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Why Does my Paint Colour Look Different on the Wall?



Why does your paint colour look completely different on the wall than it did in the store? There are a number of reasons why a paint colour may look different than you might have expected once you’ve painted it on your walls.

Sheen: A flat paint reflects less light than a glossy sheen, affecting how the colour will read when dry. Did you know that paint chips are produced in a flat sheen? If you choose a paint with a shinier sheen, such as semi-gloss or gloss, drip a drop or two of water on the paint chip to get a better idea of how the paint will look when dry.

Gloss level and colour may be affected by the texture and the porosity of a surface (how much a surface soaks up the paint), along with atmospheric conditions.

Lighting: Colour looks different under different lighting. The natural light in a room changes, at different times of day and as seasons change. Artificial light can also change the appearance of a colour. One wall in a room could look slightly different during the bright light of day, because it receives the full force of that daylight compared to the other walls in the room.

Placement: Even though every wall in a room is painted the same colour, that colour can appear differently on different surfaces, caused by the angle of the surface or the location in the room to the light sources.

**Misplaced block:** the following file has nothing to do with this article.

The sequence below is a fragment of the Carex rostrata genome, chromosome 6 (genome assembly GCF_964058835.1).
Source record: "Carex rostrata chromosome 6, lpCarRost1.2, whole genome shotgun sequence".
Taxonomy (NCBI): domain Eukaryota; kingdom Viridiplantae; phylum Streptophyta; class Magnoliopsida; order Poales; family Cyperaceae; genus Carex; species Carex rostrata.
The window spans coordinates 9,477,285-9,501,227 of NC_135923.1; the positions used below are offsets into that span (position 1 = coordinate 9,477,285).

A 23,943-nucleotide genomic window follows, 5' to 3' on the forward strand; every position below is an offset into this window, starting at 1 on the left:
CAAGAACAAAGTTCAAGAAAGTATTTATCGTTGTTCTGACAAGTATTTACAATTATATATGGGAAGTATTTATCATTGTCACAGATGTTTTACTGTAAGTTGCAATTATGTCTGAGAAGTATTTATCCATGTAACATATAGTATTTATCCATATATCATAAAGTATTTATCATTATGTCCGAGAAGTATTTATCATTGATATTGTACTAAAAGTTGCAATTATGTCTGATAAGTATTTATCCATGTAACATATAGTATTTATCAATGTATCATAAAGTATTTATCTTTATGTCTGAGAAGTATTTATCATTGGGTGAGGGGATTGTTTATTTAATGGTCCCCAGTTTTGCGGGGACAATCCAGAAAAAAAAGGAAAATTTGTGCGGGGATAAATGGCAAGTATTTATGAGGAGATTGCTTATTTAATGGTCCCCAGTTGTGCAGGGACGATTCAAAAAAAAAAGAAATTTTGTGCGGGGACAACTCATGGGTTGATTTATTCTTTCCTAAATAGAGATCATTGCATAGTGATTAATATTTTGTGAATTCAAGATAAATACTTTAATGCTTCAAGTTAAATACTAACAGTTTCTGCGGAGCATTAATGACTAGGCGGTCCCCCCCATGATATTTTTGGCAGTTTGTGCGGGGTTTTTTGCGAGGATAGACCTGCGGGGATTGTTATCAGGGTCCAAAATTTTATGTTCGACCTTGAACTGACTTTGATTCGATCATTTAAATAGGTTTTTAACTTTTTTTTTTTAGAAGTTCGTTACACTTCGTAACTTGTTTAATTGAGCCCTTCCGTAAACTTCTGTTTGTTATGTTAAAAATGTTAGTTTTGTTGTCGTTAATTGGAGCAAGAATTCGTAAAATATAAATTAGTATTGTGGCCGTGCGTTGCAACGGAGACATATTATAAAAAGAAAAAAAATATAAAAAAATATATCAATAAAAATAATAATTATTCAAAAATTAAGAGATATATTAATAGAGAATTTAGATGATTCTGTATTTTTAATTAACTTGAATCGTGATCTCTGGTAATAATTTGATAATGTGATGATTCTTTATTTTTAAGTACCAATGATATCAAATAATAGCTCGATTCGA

What’s Underneath: The existing colour over which a new colour is painted can also affect the final look, especially if any wall isn’t fully covered in the new colour and the existing colour is 'bleeds' through.

When indicated on our colour cards by a *, be sure to use a tinted primer for these darker or more vibrant colours to ensure the proper depth of colour is achieved.

Undertone: Every colour has an undertone, whether it be cool or warm, and it can be tricky to pick a shade that is just right for the other colours and conditions. To detect the base colour of any of our lighter tones, head up the colour family card to the darkest tone and that will help you determine the base colour of a neutral - red, yellow, violet etc. – and its undertone. Read ‘Understanding the Undertones of Neutrals & Whites’ for more tips on determining the undertone of neutrals.

What’s Adjacent: Colour can also be affected by what other colours are adjacent to it, either reflecting onto it or if it is a complementary colour. For example, red is the complement to green, and placing these two colours side by side has the affect of amplifying the undertone of each.

Online vs Real Life: If exploring our colours on our website, keep in mind that because of variations in monitors and printers, the CIL paints shown on your computer, tablet or mobile device may vary slightly from the actual paint colour. Before making your final choice, pick up the colour cards and/or tester pots at your local CIL paint retailer to see which colour choice works best for your home
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